And there is pitiful Piggy. We don’t know the real name of Piggy. But we know that he does not want to be called such but that the boys, including the civilized Ralph, who can blow a conch by the encouragement of Piggy. The narrative tells us that it’s not that the accents or fumbling that makes him a buffoon of the boys; it’s his corpulent appearance that loses him respect among the boys. Besides, he’s the only one that wears a pair of spectacles are used as a magnifying glass to gather heat to make fire. In fact, I view the figure of Piggy as a voice of the intelligentsia.  As Ralph laments at the tragic death of Piggy, he’s the one who “talks sense.” In fact, his spectacles, cruelly damaged by the sneak ambush led by Jack and his savage tribe, symbolize the perspectives of the intellectual that view the state of human nature in danger of retrogression and decay to Zero, the raw, primitive nature devoid of existential meanings and values attached thereto. And the boys ridicule him, deriding his attempts to call their attention to reality of their situations and to address the substantial issues to be reckoned and resolved. Piggy is a Thinker, a voice of Rationality that does not seem to be a matter where Id and Ego stand in contention when human nature is stripped to its nakedness outside human society.

To recapitulate, Lord of The Flies by William Golding attests to loss of humanity as a result of catastrophic event in which a survival of the fittest seems only true. This may include a war in consideration of the year the book was written; it’s 1954, only 9 years after WWII. Golding saw the evils of the war – the countless deaths, the famine, the ruins of houses and building and nature – the Wholesale Destruction of Humanity. What had once been a great civilization fell into a great catastrophe by the hands of Humankind.  A Paradoxical truth that ascertains decay of human society debased into brute savageness operated on ferocious instincts for survival… Lord of the Flies is the fable of the lost children for the adults.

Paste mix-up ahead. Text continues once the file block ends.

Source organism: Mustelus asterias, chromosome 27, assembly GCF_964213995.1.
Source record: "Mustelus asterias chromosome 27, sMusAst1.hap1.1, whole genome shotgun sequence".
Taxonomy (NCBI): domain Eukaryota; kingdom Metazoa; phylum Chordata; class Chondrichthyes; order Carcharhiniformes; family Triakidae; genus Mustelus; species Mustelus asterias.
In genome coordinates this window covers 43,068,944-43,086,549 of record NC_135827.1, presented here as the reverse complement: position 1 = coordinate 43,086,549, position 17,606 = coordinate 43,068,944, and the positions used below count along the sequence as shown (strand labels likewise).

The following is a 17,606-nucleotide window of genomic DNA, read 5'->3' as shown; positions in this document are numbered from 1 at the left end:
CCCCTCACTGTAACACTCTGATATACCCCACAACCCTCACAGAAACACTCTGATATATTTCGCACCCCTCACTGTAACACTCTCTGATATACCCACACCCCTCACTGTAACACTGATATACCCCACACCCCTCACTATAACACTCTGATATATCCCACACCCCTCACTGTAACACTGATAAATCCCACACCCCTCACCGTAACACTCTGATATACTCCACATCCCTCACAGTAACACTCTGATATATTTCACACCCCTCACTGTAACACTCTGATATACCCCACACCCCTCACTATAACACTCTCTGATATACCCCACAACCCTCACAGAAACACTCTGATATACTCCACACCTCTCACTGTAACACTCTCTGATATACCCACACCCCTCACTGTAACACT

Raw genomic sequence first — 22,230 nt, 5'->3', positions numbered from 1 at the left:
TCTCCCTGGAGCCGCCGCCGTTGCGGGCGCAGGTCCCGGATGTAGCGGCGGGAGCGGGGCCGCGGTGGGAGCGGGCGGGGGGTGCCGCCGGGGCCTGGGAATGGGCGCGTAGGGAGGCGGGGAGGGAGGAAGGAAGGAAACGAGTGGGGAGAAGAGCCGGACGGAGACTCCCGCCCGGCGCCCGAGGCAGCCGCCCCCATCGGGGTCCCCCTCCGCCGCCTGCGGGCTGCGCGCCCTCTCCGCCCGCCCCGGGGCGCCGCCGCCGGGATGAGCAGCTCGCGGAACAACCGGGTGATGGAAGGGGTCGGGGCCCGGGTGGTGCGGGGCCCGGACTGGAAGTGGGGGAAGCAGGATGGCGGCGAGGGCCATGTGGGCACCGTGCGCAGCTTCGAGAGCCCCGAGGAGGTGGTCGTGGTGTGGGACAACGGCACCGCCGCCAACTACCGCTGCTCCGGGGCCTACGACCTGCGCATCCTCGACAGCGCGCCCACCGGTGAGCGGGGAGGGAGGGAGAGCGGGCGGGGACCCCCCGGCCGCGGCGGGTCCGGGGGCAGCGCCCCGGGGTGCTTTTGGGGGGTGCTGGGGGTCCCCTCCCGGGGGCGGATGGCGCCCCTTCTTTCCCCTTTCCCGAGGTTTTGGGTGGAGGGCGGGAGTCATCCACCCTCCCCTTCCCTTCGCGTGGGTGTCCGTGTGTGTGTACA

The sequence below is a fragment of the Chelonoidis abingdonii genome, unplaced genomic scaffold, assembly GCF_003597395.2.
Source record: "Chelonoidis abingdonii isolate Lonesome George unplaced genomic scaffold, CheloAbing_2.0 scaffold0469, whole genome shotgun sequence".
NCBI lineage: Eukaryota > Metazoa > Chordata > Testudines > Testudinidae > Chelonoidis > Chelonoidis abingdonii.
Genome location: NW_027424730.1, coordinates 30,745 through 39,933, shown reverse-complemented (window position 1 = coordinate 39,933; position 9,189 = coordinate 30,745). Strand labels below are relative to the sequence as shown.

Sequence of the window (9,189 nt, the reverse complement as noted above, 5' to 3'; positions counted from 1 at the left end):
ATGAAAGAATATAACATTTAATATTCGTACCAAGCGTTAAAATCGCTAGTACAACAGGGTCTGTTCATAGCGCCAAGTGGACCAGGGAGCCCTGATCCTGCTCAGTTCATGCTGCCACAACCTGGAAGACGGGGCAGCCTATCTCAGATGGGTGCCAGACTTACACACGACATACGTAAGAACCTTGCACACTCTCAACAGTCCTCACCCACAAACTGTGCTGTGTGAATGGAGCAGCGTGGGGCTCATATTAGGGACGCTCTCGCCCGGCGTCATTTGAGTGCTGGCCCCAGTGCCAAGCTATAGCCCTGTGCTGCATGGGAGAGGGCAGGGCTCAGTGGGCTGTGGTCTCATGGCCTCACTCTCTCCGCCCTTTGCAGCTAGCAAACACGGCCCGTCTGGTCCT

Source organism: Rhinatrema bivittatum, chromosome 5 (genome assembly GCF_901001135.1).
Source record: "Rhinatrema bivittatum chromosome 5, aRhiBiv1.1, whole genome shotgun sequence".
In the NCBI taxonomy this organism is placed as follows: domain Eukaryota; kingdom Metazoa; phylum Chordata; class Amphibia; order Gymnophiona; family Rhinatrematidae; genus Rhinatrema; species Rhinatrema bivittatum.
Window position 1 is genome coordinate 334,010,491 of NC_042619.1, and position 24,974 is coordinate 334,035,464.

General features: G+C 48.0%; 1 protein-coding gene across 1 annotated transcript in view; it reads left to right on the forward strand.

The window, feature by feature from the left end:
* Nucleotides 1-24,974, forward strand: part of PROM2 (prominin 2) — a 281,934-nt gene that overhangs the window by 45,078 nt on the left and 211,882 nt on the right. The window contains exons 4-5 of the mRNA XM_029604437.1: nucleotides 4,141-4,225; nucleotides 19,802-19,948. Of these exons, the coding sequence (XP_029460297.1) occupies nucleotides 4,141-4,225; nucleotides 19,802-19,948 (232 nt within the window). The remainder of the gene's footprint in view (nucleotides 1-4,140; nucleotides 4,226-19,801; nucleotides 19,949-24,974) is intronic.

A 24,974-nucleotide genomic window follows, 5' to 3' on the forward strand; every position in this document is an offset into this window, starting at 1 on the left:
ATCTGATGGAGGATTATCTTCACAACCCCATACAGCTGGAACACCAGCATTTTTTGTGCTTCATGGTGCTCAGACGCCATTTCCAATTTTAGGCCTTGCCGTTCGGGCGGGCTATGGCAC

P.S. This is my another bygone writing about William Golding’s dystopian novel Lord of the Flies that I had written prior to the inception of my blog.

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Ah, Bartleby! Ah, Humanity!

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It was more than 10 years ago when I first read Herman Melville’s Bartleby, a short story about an unwonted young man employed as a scrivener by a Wall Street lawyer. At that time, Bartleby stroke me as a very eccentric, imprudent worker who had the temerity to reject his boss’s orders. He was just a mentally deranged man with only a few words, other than “I would prefer not to do …”